The question can always be asked: could it be going further; could it be going faster? Who knows? There are lots of routes where there are plans. There are some, of course, where they have not yet got their slice of the investment pie, as it were, and those passengers understandably will want their turn in due course. But it would be wrong to think that there isn’t anything going on when everywhere you look there’s concrete mixers at the moment.

CL: Do you think upcoming large-scale projects like Crossrail and Thameslink will put capacity ahead of demand, or just bring it in line with ridership levels as they are?

GD: I think that’s impossible to say because the moment it’s there it will create journey opportunities that perhaps aren’t really practical, or competitive with other modes. It’s like all these things – they thought the M25 would be big enough when it was built, didn’t they? I guess you can only answer that question with hindsight.

CL: What level of investment do you expect is required to minimise small but disruptive problems?

GD: That’s a very important point, because for many passengers the worst crowding experiences they will have in are actually when the previous train is cancelled and you have two lots of passengers on one train, or indeed there is just general disruption going on where you might get two or more trains worth of passengers on one train. We would argue that there is a continuing need to focus on that day-to-day delivery of proper on-time punctuality and running all the trains with the right number of coaches, because at the end of the day that train plan has been developed with a certain number of coaches because that’s what’s required to move the people. So if it has gaps in it or certain trains aren’t running to their full lengths, then inevitably passengers will suffer.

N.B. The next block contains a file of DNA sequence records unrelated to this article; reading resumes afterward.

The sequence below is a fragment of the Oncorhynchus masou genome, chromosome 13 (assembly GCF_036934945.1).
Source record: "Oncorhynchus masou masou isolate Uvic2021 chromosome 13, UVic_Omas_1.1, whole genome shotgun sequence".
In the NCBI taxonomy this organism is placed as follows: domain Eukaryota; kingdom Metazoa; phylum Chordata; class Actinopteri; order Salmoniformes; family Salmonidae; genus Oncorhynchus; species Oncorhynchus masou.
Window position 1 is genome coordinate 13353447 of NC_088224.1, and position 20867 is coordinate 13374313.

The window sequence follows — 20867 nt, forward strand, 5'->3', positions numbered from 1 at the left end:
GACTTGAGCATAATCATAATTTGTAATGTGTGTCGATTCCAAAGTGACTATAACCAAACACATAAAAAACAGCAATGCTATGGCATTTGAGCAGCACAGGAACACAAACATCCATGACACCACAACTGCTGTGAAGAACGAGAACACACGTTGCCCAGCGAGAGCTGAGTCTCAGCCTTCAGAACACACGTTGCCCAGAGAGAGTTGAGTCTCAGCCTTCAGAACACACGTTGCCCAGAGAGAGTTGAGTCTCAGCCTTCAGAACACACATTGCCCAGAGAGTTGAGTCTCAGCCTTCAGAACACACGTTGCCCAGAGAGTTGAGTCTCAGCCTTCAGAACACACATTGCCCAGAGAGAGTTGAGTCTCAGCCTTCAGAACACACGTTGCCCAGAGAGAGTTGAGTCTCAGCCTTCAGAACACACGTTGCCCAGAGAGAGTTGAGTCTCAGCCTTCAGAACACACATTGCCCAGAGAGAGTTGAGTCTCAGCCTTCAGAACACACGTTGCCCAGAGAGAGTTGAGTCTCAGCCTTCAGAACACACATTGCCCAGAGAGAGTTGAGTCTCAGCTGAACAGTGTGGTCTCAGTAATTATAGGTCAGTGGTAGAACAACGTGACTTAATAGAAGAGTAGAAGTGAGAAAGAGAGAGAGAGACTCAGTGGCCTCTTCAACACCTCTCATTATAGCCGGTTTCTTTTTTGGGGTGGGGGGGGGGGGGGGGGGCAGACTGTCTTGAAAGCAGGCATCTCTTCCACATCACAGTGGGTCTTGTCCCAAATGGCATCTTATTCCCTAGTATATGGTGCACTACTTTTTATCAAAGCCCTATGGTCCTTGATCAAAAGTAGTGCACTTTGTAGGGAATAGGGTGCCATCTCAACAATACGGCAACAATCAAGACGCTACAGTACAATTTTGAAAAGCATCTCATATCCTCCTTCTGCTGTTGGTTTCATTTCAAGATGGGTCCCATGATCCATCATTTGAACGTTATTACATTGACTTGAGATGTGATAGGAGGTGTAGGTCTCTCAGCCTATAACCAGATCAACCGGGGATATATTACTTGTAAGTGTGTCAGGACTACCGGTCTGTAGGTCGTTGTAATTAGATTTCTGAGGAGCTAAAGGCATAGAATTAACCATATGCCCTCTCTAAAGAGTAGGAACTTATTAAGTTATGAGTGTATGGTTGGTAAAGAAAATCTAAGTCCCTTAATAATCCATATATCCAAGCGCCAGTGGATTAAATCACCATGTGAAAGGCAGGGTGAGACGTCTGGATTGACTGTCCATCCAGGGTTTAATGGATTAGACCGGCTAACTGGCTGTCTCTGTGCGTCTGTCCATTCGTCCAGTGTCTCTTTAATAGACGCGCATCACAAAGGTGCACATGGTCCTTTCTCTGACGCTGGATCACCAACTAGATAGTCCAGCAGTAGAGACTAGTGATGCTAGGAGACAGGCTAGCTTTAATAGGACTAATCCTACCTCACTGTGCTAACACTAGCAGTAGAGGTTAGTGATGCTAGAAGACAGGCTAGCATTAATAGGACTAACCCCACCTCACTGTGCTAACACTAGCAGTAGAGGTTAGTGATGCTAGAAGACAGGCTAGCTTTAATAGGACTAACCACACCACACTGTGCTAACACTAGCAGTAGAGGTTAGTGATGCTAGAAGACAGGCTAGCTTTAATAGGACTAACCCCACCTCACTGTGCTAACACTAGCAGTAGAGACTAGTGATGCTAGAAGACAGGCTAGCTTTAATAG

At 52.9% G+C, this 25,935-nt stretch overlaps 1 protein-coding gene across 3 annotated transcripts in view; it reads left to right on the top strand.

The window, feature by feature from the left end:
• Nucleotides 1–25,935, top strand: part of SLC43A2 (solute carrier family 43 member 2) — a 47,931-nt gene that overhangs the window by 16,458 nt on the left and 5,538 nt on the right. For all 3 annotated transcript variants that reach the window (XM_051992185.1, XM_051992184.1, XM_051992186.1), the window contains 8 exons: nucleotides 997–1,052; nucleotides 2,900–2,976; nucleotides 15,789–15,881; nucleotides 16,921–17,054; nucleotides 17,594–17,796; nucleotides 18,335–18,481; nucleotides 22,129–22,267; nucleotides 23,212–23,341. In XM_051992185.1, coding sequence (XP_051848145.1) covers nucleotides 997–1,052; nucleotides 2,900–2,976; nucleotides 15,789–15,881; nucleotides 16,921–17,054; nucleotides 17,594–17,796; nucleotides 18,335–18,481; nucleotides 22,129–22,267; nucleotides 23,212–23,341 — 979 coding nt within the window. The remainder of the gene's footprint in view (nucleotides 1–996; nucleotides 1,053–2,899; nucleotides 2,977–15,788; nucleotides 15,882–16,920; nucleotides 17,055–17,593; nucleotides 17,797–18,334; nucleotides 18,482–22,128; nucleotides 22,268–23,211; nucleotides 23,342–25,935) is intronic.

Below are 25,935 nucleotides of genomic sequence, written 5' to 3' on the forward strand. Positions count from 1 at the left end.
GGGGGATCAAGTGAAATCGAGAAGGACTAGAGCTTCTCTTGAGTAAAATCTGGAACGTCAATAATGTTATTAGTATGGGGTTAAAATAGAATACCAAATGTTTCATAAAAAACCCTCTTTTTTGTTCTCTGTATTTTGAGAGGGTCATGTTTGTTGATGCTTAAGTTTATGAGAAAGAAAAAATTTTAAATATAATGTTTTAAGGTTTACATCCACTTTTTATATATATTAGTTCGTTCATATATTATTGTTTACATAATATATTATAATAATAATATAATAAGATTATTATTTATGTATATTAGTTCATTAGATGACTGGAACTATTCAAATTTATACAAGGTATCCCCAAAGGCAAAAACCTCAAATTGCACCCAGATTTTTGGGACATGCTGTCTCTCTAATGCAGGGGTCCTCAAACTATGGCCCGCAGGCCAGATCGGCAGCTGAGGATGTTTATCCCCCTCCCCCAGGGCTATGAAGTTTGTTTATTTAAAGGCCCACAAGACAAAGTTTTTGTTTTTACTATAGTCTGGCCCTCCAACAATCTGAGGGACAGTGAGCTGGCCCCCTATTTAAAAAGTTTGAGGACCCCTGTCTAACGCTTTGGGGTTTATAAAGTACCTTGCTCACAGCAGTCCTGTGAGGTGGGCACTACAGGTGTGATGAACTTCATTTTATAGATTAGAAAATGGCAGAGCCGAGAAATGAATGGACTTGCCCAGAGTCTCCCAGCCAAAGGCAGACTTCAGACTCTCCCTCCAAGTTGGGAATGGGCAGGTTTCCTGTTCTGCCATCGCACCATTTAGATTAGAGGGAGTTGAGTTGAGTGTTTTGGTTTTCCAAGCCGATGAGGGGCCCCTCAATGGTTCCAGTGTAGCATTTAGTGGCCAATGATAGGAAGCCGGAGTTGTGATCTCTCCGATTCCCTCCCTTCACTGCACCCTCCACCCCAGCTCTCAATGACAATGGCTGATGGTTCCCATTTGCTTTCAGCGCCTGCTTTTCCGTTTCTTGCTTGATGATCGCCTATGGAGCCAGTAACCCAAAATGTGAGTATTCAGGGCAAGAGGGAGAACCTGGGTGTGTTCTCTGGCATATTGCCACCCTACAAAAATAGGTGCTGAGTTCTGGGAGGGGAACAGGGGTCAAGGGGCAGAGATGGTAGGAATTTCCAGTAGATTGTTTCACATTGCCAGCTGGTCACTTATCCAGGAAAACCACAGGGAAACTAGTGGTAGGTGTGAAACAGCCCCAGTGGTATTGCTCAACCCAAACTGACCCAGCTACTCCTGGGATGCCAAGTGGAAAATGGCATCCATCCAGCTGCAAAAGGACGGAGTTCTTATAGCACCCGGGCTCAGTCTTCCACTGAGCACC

CL: Has the goal of allowing every commuter a seat, even on peak services, become unrealistic at this point?

GD: I think the desire for people to get a seat for a journey of more than Tube length is still there, and will remain. As something to be achieved wherever reasonably practicable, it shouldn’t be lost. But if we want to maintain a walk-up railway where passengers can choose which trains they go on, there is to some degree an inevitability that more people will turn up for a particular train than there are seats on it. So it’s not going to be something that is easy to eradicate, and nor necessarily would all passengers be willing to pay the price of doing so, whether as passengers or taxpayers. But it shouldn’t be lost as an objective wherever reasonably practical.

CL: Should rail operators and public authorities be thinking more creatively or radically about dealing with overcrowding?

GD: I think there should remain a long-term focus on building capacity, whether that be through lengthening existing trains or building infrastructure that allows more trains to run in any given time period. So I don’t think we will ever get away from the fact that good old-fashioned capital expenditure is a key part of this, but it is well worth the industry looking at the practicality of incentivising people to travel outside the absolutely highest peak hours, for example.

I express it that way because what we are not content with is the idea that those who need to travel in high-peak should pay a premium for doing so. We argue that on a number of grounds, including that they may very well be those with the least choice as to what time their employer requires them at their desk, and may well be those on lesser salaries than those who can be a bit more flexible. However, the idea of offering people incentives to move out of the high peak would seem to be perfectly reasonable. So it’s carrot rather than stick, as it were.

Now, whether it will actually make a huge difference only time will tell, but it’s well worth looking at, and I think the experience of London 2012, where it was possible through information campaigns and general awareness to encourage people to avoid particular stations where interchange was going to be problematic, is worth exploring too. But [that must happen] alongside continuing commitment to increasing capacity through longer trains and higher frequencies.